Asymmetry, Disagreement and Biases: Epistemic Worries about Expertise and How to Address them

24 January 2019, 17:15 - 18:45

Seminar Room SG1, Alison Richard Building, 7 West Road *NB Different day*

Cathrine Holst (University of Oslo)
Commentator: Frederico Brandmayr (Cambridge)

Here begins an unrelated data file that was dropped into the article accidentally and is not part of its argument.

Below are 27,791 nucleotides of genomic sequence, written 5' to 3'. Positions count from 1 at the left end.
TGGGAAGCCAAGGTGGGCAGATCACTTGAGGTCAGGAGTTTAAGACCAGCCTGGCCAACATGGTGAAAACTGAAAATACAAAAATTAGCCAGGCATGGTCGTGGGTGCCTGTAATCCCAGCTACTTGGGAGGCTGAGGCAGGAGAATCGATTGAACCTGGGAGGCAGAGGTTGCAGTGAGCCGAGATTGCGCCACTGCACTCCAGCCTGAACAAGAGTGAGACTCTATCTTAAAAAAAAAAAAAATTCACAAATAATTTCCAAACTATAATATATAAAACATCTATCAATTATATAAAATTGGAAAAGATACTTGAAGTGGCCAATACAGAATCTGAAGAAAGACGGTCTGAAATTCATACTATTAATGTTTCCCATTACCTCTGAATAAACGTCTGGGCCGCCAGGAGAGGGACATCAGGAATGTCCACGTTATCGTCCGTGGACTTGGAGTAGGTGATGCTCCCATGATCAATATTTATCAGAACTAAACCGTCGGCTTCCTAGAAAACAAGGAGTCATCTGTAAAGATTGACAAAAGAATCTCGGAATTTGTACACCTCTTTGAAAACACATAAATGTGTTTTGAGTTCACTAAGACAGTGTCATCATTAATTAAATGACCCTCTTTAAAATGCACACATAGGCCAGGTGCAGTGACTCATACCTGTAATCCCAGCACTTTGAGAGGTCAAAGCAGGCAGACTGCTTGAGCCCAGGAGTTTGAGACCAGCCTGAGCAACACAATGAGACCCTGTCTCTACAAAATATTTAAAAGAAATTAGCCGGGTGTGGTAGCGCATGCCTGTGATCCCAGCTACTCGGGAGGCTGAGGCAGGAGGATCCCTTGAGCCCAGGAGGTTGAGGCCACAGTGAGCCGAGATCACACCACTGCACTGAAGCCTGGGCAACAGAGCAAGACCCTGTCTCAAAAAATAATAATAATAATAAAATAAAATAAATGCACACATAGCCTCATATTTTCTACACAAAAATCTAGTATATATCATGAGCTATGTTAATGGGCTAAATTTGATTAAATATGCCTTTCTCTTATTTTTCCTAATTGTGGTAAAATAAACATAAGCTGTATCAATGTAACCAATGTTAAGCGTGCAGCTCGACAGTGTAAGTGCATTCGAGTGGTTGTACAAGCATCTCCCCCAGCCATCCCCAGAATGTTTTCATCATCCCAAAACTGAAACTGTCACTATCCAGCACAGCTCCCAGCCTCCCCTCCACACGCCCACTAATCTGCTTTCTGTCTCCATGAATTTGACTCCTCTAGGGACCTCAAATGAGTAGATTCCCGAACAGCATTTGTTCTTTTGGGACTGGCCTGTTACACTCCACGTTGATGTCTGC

This paper contributes to an ongoing exchange in political theory on the normative legitimacy of expert bodies. It focuses on epistemic worries about the expertization of politics, and uses the Nordic system of advisory commissions as an empirical case. Epistemic concerns are often underplayed by those who defend an increasing role of experts in policy-making, while those who have epistemic worries often tend overstate them and debunk expertise. We present ten epistemic worries, of which some are of an epistemological nature, while others  are related to failures and biases. These worries no doubt point to real problems which in some way have to be handled through the design of expert bodies and institutions of science advice. We introduce three groups of mechanisms that are likely to remedy the problems of expertise and discuss what they imply for the design of a system of  public advisory commissions

 

 

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